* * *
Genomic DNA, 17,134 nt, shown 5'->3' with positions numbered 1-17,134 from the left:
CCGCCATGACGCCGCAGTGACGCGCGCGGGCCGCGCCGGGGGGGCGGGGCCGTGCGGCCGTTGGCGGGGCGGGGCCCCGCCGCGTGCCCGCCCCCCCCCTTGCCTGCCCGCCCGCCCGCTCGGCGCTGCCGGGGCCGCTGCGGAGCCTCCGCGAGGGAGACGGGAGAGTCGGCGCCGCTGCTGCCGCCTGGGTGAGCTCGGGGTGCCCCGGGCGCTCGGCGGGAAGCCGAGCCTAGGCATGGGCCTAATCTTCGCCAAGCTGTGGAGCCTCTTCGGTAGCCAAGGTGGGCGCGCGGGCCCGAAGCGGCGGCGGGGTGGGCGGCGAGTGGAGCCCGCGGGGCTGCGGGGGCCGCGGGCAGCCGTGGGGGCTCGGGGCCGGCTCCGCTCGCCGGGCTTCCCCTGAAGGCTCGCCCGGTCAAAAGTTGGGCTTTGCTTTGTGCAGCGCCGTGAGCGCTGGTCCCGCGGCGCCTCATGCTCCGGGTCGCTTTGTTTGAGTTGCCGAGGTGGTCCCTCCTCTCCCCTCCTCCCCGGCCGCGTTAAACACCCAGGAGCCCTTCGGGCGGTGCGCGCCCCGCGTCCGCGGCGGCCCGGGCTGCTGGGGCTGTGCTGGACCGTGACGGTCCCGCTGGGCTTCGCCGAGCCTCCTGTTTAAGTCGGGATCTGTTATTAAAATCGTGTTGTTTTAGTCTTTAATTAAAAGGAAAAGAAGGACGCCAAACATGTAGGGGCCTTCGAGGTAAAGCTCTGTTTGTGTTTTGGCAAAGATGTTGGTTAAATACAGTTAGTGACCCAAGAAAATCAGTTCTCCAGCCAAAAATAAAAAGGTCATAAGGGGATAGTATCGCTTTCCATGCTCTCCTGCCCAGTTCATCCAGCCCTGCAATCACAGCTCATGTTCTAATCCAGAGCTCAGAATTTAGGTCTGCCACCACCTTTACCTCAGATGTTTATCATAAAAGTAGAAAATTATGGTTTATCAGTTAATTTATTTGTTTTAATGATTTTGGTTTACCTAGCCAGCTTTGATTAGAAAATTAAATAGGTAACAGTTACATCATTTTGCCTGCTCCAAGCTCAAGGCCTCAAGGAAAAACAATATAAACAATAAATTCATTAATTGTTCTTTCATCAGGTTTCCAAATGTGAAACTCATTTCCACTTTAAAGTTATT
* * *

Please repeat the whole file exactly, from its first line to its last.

Genomic DNA, 17,134 nt, shown 5'->3' with positions numbered 1-17,134 from the left:
CCGCCATGACGCCGCAGTGACGCGCGCGGGCCGCGCCGGGGGGGCGGGGCCGTGCGGCCGTTGGCGGGGCGGGGCCCCGCCGCGTGCCCGCCCCCCCCCTTGCCTGCCCGCCCGCCCGCTCGGCGCTGCCGGGGCCGCTGCGGAGCCTCCGCGAGGGAGACGGGAGAGTCGGCGCCGCTGCTGCCGCCTGGGTGAGCTCGGGGTGCCCCGGGCGCTCGGCGGGAAGCCGAGCCTAGGCATGGGCCTAATCTTCGCCAAGCTGTGGAGCCTCTTCGGTAGCCAAGGTGGGCGCGCGGGCCCGAAGCGGCGGCGGGGTGGGCGGCGAGTGGAGCCCGCGGGGCTGCGGGGGCCGCGGGCAGCCGTGGGGGCTCGGGGCCGGCTCCGCTCGCCGGGCTTCCCCTGAAGGCTCGCCCGGTCAAAAGTTGGGCTTTGCTTTGTGCAGCGCCGTGAGCGCTGGTCCCGCGGCGCCTCATGCTCCGGGTCGCTTTGTTTGAGTTGCCGAGGTGGTCCCTCCTCTCCCCTCCTCCCCGGCCGCGTTAAACACCCAGGAGCCCTTCGGGCGGTGCGCGCCCCGCGTCCGCGGCGGCCCGGGCTGCTGGGGCTGTGCTGGACCGTGACGGTCCCGCTGGGCTTCGCCGAGCCTCCTGTTTAAGTCGGGATCTGTTATTAAAATCGTGTTGTTTTAGTCTTTAATTAAAAGGAAAAGAAGGACGCCAAACATGTAGGGGCCTTCGAGGTAAAGCTCTGTTTGTGTTTTGGCAAAGATGTTGGTTAAATACAGTTAGTGACCCAAGAAAATCAGTTCTCCAGCCAAAAATAAAAAGGTCATAAGGGGATAGTATCGCTTTCCATGCTCTCCTGCCCAGTTCATCCAGCCCTGCAATCACAGCTCATGTTCTAATCCAGAGCTCAGAATTTAGGTCTGCCACCACCTTTACCTCAGATGTTTATCATAAAAGTAGAAAATTATGGTTTATCAGTTAATTTATTTGTTTTAATGATTTTGGTTTACCTAGCCAGCTTTGATTAGAAAATTAAATAGGTAACAGTTACATCATTTTGCCTGCTCCAAGCTCAAGGCCTCAAGGAAAAACAATATAAACAATAAATTCATTAATTGTTCTTTCATCAGGTTTCCAAATGTGAAACTCATTTCCACTTTAAAGTTATT